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Evolving Nature of the English Language

Studies in Theoretical and Applied Linguistics


Edited By Robert Kiełtyka and Agnieszka Uberman

This volume presents a collection of interdisciplinary papers pertaining to the most thought-provoking problems in the areas of both theoretical and applied linguistics. The contributors focus on contemporary developments in morphological, semantic and pragmatic theorizing. The contributions are also devoted to various aspects of the methodology of teaching English as well as some intricacies of translation.

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Conceptual Blending in Virginia Woolf’s “Lappin and Lapinova”: Identity, Integration, Imagination (Yuliya Davydyuk)


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Yuliya Davydyuk

Conceptual Blending in Virginia Woolf’s “Lappin and Lapinova”: Identity, Integration, Imagination

Abstract: This paper aims to represent one of the most promising theories of cognitive linguistics – conceptual integration theory, developed by Fauconnier and Turner’s (2002), to the analysis of Virginia Woolf’s “Lappin and Lapinova.” I apply blending model globally to this story to show how basic operations of mind – identity, integration, and imagination or in terms of what Fauconnier and Turner call “the mind’s three I’s” (Fauconnier and Turner 2002, 7) work for creating complex dynamics in the mental lives of the main characters. Building a conceptual integration network involves setting up mental spaces, selective projection to a blend and running three main operations in the blend itself: composition, completion and elaboration. I will show how these mechanisms, which play a fundamental role in conducting the blend, can be applied to Virginia Woolf’s “Lappin and Lapinova”. Moreover, I will attempt to combine this theory with other techniques used for analyzing literary texts mainly with Ryan’s (1991) Possible Worlds theory that explains the imaginative experience the main protagonists undergo, when they immerse themselves in the fictional worlds that can be traced in “Lappin and Lapinova”.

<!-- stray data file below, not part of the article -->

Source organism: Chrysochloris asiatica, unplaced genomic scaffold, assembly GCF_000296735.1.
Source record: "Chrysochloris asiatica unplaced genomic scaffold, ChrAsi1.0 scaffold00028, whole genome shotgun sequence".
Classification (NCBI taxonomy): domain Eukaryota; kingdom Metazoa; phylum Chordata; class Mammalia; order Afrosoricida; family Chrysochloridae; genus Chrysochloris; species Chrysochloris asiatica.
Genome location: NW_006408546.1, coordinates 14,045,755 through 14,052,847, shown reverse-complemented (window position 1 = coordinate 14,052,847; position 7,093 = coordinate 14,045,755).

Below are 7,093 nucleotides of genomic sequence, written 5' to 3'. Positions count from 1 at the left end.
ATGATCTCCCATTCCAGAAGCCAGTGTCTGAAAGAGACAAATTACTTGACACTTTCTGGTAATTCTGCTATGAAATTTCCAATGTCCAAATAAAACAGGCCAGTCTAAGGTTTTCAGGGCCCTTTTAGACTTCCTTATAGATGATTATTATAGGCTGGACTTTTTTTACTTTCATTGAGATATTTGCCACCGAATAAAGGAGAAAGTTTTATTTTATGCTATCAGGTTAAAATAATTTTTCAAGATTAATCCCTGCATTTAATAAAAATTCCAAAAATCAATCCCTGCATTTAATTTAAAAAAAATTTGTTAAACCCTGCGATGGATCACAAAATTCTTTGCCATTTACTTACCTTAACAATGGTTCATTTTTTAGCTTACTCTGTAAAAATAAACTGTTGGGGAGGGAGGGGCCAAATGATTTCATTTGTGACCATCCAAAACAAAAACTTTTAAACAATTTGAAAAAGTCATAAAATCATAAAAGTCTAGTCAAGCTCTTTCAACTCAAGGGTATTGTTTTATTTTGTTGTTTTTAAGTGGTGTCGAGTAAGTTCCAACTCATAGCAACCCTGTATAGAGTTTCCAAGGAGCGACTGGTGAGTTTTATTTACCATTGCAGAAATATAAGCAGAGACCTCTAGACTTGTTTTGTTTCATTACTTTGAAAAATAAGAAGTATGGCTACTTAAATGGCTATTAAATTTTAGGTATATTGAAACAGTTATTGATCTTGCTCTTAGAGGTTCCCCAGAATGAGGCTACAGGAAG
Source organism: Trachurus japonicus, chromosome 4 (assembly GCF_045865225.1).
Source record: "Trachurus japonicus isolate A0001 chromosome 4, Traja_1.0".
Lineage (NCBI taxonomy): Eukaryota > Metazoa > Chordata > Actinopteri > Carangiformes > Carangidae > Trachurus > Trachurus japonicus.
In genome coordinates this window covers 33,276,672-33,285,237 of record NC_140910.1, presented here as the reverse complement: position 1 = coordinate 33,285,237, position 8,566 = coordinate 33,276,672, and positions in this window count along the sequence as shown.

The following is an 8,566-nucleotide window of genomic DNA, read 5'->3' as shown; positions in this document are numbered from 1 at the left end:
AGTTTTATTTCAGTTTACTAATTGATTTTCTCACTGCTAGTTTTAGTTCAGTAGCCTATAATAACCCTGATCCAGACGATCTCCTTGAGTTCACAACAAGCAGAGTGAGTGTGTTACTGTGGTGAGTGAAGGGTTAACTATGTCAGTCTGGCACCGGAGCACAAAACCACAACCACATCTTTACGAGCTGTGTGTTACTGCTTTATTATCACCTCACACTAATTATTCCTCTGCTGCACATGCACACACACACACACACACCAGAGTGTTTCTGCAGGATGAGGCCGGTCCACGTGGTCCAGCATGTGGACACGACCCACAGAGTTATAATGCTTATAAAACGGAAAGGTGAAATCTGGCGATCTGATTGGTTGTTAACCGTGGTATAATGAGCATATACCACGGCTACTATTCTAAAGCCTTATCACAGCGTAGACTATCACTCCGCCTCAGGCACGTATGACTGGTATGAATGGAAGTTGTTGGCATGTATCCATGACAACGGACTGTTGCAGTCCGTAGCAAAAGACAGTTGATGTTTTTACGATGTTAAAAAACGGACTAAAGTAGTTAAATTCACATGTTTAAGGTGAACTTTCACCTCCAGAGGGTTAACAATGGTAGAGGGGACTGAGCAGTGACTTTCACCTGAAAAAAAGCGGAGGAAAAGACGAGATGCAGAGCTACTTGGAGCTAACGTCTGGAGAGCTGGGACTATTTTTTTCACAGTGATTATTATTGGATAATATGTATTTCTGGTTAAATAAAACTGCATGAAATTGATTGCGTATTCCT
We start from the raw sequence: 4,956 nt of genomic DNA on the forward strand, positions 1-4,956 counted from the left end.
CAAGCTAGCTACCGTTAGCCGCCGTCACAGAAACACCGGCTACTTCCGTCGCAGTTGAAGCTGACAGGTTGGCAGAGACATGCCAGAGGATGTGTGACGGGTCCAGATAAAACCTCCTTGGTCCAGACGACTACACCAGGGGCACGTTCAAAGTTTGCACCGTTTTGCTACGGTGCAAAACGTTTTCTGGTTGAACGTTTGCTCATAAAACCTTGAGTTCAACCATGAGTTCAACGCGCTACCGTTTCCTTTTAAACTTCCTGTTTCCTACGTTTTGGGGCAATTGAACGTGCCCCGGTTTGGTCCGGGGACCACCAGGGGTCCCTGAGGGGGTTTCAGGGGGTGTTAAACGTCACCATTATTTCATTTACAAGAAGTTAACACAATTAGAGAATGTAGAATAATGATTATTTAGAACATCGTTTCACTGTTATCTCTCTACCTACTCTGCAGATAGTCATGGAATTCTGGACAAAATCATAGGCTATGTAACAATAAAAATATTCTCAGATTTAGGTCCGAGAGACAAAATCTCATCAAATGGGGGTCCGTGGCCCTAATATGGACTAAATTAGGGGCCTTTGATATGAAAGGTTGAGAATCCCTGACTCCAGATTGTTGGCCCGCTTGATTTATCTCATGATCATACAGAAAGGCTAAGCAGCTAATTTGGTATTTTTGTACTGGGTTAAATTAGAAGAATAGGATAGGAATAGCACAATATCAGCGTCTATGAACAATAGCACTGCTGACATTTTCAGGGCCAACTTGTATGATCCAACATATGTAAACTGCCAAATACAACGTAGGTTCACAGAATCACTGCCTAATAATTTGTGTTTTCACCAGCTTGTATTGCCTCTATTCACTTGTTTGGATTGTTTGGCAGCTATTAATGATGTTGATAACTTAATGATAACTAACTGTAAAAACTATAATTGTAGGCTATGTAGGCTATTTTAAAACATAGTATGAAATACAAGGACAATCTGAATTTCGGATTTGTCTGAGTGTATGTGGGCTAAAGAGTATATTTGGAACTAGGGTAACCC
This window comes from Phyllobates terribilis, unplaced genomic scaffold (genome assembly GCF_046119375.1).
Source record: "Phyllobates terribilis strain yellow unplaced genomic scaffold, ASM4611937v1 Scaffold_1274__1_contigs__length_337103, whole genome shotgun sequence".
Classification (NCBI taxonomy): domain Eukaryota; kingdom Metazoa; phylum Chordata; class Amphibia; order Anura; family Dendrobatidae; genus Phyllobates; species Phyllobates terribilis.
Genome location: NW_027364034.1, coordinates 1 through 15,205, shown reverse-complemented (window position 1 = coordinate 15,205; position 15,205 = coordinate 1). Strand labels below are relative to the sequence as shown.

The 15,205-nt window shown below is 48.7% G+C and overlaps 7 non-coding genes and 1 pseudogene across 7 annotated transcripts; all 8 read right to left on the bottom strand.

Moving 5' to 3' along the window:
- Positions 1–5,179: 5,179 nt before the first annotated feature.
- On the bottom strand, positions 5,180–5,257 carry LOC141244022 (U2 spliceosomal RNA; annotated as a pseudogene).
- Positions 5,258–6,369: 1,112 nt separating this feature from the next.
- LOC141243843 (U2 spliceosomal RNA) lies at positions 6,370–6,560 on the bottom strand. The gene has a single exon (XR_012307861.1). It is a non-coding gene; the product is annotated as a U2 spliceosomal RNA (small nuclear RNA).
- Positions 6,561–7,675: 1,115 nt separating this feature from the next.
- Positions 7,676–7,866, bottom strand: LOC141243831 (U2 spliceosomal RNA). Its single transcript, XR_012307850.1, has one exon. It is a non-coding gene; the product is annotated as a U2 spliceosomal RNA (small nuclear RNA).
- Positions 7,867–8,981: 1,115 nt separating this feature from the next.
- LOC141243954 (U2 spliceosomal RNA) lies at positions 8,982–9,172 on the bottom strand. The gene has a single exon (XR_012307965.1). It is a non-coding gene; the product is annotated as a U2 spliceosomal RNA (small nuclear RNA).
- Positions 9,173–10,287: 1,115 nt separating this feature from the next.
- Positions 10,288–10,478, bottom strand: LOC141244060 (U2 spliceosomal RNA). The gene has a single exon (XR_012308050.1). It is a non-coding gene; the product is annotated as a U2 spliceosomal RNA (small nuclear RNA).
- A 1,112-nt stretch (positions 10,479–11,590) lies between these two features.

Keywords: mental spaces, conceptual integration, blending, imagination, Possible Worlds theory

Imagination is more important than knowledge.

Knowledge is limited. Imagination encircles the world.

(Einstein, 1929).

Introduction. Linguo-stylistic aspects of “Lappin and Lapinova”

Virginia Woolf’s story...

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